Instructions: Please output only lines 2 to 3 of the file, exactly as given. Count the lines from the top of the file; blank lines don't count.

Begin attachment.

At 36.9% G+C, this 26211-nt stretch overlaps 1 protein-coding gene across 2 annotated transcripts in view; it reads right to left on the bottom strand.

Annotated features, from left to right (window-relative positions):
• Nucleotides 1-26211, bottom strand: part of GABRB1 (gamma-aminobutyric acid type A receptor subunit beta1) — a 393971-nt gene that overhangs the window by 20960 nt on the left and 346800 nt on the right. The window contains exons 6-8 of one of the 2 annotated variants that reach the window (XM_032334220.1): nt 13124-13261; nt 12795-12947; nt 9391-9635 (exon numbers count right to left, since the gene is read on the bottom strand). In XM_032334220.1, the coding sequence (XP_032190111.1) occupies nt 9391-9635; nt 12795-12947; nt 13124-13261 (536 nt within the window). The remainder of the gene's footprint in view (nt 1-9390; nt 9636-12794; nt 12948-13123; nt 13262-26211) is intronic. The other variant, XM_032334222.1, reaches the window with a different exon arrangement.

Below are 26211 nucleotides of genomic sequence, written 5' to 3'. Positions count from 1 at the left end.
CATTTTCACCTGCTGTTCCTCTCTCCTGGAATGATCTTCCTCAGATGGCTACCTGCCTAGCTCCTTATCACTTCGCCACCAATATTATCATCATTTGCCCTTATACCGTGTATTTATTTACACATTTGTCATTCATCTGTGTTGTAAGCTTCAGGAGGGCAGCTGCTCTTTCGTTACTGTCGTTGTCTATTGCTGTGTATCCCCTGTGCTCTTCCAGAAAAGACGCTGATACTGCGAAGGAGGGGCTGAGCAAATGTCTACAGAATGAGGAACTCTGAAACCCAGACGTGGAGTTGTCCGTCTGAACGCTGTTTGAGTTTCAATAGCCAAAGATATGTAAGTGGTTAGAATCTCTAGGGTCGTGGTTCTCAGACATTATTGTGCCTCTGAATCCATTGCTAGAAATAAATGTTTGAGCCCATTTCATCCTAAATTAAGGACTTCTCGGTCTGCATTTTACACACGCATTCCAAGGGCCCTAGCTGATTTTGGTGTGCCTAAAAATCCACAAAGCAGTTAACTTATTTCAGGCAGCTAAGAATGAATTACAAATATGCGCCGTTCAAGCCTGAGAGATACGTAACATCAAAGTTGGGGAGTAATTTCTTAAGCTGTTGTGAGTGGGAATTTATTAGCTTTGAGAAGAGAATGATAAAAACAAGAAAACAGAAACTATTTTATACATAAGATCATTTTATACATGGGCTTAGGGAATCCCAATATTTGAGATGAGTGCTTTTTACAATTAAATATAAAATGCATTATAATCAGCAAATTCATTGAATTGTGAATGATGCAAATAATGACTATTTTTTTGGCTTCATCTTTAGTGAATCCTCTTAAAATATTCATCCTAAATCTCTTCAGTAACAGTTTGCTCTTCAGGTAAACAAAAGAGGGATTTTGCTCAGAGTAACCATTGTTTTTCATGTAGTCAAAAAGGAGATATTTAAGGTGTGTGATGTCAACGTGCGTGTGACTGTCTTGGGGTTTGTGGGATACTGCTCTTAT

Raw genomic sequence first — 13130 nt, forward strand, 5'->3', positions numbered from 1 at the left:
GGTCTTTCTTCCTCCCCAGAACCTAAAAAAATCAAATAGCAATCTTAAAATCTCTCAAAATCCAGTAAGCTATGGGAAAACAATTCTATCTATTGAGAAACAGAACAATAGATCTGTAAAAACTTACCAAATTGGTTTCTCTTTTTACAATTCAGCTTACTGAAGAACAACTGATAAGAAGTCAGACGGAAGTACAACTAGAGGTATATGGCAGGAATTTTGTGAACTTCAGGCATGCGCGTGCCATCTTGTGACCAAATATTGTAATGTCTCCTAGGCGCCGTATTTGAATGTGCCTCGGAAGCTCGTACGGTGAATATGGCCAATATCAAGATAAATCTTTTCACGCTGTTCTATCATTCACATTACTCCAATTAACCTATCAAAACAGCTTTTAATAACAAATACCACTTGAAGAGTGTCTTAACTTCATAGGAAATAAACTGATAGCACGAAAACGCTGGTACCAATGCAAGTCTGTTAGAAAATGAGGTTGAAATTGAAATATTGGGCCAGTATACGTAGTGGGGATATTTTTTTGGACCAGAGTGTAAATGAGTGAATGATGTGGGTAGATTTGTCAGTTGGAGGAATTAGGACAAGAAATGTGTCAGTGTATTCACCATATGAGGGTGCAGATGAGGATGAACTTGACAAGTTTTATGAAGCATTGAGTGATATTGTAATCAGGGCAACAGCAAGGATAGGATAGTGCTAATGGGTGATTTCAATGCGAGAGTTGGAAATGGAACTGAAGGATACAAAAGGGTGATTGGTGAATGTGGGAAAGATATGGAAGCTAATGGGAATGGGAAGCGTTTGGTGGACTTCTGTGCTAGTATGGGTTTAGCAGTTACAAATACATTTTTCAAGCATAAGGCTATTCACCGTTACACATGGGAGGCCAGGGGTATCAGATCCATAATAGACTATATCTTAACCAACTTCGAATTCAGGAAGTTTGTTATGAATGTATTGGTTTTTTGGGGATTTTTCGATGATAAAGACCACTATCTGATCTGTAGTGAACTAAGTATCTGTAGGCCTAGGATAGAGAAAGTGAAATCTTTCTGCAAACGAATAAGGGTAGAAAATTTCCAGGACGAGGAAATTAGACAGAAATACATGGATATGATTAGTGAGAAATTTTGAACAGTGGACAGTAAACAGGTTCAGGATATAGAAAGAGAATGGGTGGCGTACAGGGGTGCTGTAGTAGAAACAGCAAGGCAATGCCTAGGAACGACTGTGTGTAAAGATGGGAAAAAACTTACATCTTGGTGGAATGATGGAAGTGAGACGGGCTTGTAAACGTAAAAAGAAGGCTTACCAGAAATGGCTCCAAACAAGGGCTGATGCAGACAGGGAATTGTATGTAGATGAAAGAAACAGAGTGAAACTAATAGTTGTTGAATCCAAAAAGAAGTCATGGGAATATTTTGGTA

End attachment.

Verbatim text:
Annotated features, from left to right (window-relative positions):
• Nucleotides 1-26211, bottom strand: part of GABRB1 (gamma-aminobutyric acid type A receptor subunit beta1) — a 393971-nt gene that overhangs the window by 20960 nt on the left and 346800 nt on the right. The window contains exons 6-8 of one of the 2 annotated variants that reach the window (XM_032334220.1): nt 13124-13261; nt 12795-12947; nt 9391-9635 (exon numbers count right to left, since the gene is read on the bottom strand). In XM_032334220.1, the coding sequence (XP_032190111.1) occupies nt 9391-9635; nt 12795-12947; nt 13124-13261 (536 nt within the window). The remainder of the gene's footprint in view (nt 1-9390; nt 9636-12794; nt 12948-13123; nt 13262-26211) is intronic. The other variant, XM_032334222.1, reaches the window with a different exon arrangement.